Tag Archives for " streaming music "
It looks like Pandora isn’t the only streaming company having big financial problems. SoundCloud is reported to now be in a do or die situation where it must either raise some serious cash or sell for pennies on the dollar. The company has been trying to raise $100 million to keep the doors open for almost a year now with no success, and it hasn’t been able to find a buyer in that time either.
One of the reasons why a buyer hasn’t stepped up is that SoundCloud valued itself too highly, reportedly seeking $700 million, but now that number is said to have decreased significantly. The company has raised about $250 million so far (including $70 million from Twitter), so now any offer over that number will be considered, which just goes to show how dire the circumstances seem to be.
One of the big problems is that although SoundCloud reportedly has 175 million users, not many of them pay for the service. They’re mostly indie artists who use it has a repository for their music, and while that serves a major slice of the market, it’s not necessarily one that has been successfully monetized yet. Plus, that 175 million figure hasn’t been updated in 3 years, so it’s possible that its now even lower.
The company has tried to boost its revenue by launching two paid tiers, one $10 per month and the other more recently for $5, which hasn’t exactly set the world on fire. That’s because most music consumers go to the one of the larger services first before they consider SoundCloud, and just like any other streaming service, it’s very difficult to get someone to either buy an additional service or change from the current one that they’re using.
All this means that it’s entirely likely that the streaming landscape will face even bigger changes in the coming months. SoundCloud plays an important part in the indie music environment, but if you’re an artist, it might not be a bad idea to have a plan B ready.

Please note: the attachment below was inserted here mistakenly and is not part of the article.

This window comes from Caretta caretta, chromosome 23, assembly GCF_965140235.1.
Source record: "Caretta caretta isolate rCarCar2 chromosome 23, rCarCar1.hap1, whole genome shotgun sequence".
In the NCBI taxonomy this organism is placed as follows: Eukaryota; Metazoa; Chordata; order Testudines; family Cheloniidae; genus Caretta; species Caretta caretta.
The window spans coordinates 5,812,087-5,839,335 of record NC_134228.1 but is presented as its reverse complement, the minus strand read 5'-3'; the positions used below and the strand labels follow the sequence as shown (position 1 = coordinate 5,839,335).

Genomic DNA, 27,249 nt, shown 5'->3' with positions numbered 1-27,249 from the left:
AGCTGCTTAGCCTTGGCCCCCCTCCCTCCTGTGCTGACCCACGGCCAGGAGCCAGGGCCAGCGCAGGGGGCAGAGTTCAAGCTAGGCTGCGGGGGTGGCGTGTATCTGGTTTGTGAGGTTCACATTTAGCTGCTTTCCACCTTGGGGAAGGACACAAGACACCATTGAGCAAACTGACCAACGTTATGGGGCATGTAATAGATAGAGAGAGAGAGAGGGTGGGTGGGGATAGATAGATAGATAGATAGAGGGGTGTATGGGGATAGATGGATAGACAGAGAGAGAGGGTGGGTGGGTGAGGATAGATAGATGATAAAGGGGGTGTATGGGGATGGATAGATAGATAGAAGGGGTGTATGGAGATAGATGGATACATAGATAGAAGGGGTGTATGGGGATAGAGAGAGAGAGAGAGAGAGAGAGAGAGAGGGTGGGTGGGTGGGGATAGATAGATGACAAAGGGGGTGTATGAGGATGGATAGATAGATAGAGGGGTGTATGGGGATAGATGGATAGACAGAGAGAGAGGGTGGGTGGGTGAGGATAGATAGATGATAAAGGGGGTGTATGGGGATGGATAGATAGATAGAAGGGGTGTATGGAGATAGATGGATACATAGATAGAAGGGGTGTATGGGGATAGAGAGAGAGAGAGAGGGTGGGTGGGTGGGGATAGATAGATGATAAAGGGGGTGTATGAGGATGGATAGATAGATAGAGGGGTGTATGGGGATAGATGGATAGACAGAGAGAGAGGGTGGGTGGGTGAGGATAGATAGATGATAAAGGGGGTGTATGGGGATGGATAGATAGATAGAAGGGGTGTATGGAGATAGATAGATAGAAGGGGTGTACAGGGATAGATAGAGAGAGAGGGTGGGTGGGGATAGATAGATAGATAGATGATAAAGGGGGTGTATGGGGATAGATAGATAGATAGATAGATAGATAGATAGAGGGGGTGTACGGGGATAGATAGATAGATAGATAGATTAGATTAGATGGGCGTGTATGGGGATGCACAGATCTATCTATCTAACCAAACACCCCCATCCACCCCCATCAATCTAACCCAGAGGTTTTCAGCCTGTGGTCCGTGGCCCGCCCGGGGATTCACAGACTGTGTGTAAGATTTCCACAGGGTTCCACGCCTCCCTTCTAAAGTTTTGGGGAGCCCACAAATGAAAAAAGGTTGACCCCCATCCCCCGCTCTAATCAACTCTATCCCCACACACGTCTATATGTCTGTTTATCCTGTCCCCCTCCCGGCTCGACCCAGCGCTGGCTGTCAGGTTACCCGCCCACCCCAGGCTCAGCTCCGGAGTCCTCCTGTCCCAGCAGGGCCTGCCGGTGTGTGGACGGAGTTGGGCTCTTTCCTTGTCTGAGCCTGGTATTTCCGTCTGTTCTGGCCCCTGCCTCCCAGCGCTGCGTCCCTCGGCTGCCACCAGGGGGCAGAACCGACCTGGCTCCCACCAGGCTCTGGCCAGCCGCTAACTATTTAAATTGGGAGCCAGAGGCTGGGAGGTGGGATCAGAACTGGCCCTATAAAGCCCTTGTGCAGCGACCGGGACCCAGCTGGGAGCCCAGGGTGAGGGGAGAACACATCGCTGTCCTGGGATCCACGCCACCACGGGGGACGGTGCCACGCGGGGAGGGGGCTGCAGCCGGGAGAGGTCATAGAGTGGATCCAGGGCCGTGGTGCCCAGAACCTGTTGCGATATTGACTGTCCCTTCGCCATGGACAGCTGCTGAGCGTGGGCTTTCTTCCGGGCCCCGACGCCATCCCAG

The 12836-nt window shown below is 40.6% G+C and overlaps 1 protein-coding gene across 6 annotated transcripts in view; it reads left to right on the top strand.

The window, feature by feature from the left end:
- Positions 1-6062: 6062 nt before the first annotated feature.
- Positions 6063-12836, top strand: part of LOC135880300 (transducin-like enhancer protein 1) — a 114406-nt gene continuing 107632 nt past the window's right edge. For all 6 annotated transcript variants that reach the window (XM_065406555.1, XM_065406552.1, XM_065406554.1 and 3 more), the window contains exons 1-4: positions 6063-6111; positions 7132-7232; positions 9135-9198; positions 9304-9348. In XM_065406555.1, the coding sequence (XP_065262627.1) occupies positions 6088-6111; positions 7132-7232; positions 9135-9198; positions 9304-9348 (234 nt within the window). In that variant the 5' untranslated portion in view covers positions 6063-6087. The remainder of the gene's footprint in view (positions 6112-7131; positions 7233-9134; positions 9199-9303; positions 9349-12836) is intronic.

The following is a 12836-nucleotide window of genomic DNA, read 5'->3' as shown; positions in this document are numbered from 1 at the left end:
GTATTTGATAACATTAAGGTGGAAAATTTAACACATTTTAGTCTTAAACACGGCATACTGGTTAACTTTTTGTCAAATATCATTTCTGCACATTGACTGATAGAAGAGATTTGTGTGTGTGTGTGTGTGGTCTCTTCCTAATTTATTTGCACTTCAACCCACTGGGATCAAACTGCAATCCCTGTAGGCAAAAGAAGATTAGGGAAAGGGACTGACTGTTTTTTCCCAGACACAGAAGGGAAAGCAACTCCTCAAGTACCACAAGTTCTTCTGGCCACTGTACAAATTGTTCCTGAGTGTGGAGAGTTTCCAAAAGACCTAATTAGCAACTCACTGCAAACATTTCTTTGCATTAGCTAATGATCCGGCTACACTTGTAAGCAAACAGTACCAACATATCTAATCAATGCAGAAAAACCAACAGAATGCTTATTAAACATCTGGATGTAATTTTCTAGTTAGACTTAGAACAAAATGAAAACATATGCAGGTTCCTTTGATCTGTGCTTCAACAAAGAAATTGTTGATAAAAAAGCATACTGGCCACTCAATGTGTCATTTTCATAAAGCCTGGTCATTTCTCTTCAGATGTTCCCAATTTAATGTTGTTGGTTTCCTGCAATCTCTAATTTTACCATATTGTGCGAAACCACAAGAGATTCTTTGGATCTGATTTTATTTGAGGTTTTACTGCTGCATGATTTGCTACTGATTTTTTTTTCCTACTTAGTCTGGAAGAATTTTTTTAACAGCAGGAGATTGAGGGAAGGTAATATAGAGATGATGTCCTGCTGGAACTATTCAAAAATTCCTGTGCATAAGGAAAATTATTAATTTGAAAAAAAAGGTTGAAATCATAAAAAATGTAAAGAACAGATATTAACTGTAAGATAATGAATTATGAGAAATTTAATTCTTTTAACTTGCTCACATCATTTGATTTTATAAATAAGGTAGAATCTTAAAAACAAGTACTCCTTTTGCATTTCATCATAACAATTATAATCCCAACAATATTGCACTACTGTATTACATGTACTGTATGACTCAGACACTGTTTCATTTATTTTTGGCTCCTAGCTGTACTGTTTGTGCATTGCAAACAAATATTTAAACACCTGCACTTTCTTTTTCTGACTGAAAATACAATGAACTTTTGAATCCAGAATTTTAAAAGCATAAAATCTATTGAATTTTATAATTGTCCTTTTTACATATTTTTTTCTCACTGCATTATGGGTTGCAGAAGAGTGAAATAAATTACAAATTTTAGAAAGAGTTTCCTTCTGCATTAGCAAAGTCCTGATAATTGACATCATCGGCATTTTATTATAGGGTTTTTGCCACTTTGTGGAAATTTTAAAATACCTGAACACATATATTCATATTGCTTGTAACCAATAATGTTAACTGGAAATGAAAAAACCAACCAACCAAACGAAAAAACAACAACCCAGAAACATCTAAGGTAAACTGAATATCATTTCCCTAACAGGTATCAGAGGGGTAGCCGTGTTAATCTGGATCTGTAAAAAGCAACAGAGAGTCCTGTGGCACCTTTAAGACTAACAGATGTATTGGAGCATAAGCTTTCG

Here’s the Music Industry News Roundup for the week of March 10th, 2017. Nothing major, but a lot of interesting business tidbits this week. Let’s get into it.
Streaming music is a bad business according to this article. It is if that’s the only product you have. As I’ve explained before, it’s a loss-leader for Apple, Amazon and Google.
But the music business is a model for non-music businesses. Which means, learn by our mistakes.
Spotify is quietly A/B testing the pricing for a high-resolution tier. It’s called Spotify Hifi, and it will be either $5 or $10 more than the normal paid subscription.
And Spotify has hit 50 million paid subscribers. That said, it’s beginning to look like the streaming business is slowing down. Time to lower the price? That will give it the kick it needs.
Nirvana’s Nevermind is still on the charts 350 weeks later. It has a way to go to top Pink Floyd’s Dark Side of the Moon ( 741 weeks), but that’s still pretty impressive.
Another indie artist goes #1. Move over Chance the Rapper, Stormzy hit the top of the charts in the UK.
Indie artists should not skip streaming. CD Baby’s CEO gives some pretty interesting numbers that just backs up what we all know – the music industry is quickly become all about the stream.
Songwriters are pushing hard for increased royalties from interactive streaming. It’s currently a pittance of a pittance, and they deserve more.
New York City is the center of the music universe. More ticket sales there than anywhere else, and it even has twice as many digital music startups than Silicon Valley or Los Angeles.
Iron Maiden is beating the scalpers. They’ve managed to bypass 3 of the top secondary ticket sellers in the UK. Quite an achievement!
That’s the Music News Roundup of what went on in the music industry last week. Have a great week ahead!
Most pundits in the recorded music business have been advocating for a low-priced streaming music tier for years, predicting that real growth in that end of the business won’t begin until the entry level price falls from $10 to around $5. While Amazon introduced its low-priced tier at the end of last year, you needed to own either an Echo or Dot to take advantage. Now SoundCloud has launched it’s new $4.99 tier to try to compete with some of the deeper pockets in the industry.
The service is called SoundCloud Go and it offers 120 million songs, no ads, and the ability to listen offline. The company’s original tier, SoundCloud Go Plus, is still $9.99 but offers 150 million songs in its catalog.
Considering that all other streaming services have far fewer songs available (Apple Music has 40 million and Spotify 30 million), that might seem like a strong selling point except for the fact that most of these songs are by unknown artists. Even with the other music services, most streaming is dominated by hitmakers, so high catalog numbers don’t really mean anything in the end.